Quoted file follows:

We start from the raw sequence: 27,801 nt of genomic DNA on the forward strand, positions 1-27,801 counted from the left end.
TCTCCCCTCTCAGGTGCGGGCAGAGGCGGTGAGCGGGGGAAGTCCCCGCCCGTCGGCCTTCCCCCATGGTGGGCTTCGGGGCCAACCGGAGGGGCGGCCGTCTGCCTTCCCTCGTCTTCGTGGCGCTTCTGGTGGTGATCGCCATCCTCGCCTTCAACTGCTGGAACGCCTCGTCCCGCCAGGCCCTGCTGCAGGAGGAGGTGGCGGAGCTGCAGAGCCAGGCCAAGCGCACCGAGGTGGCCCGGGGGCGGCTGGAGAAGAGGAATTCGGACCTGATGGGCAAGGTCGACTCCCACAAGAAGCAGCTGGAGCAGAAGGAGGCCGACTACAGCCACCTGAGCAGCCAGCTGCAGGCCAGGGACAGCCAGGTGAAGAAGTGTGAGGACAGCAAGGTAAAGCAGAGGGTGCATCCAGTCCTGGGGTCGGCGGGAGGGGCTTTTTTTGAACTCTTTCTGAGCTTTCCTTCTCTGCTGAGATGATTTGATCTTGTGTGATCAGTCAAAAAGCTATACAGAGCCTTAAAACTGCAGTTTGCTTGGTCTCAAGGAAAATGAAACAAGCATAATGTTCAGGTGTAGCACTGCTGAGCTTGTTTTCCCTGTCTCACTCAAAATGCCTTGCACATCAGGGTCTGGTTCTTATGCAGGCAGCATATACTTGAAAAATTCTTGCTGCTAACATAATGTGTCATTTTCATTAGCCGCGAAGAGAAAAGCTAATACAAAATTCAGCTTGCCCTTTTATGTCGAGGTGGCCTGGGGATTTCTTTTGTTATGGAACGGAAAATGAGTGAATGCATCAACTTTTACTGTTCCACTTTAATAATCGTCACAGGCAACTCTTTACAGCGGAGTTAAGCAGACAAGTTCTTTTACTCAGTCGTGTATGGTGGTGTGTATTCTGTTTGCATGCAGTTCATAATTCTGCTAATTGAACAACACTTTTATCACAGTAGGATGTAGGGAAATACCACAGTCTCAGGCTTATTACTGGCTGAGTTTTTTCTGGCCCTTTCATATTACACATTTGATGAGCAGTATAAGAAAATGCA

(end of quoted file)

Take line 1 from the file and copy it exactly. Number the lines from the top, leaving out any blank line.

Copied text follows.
We start from the raw sequence: 27,801 nt of genomic DNA on the forward strand, positions 1-27,801 counted from the left end.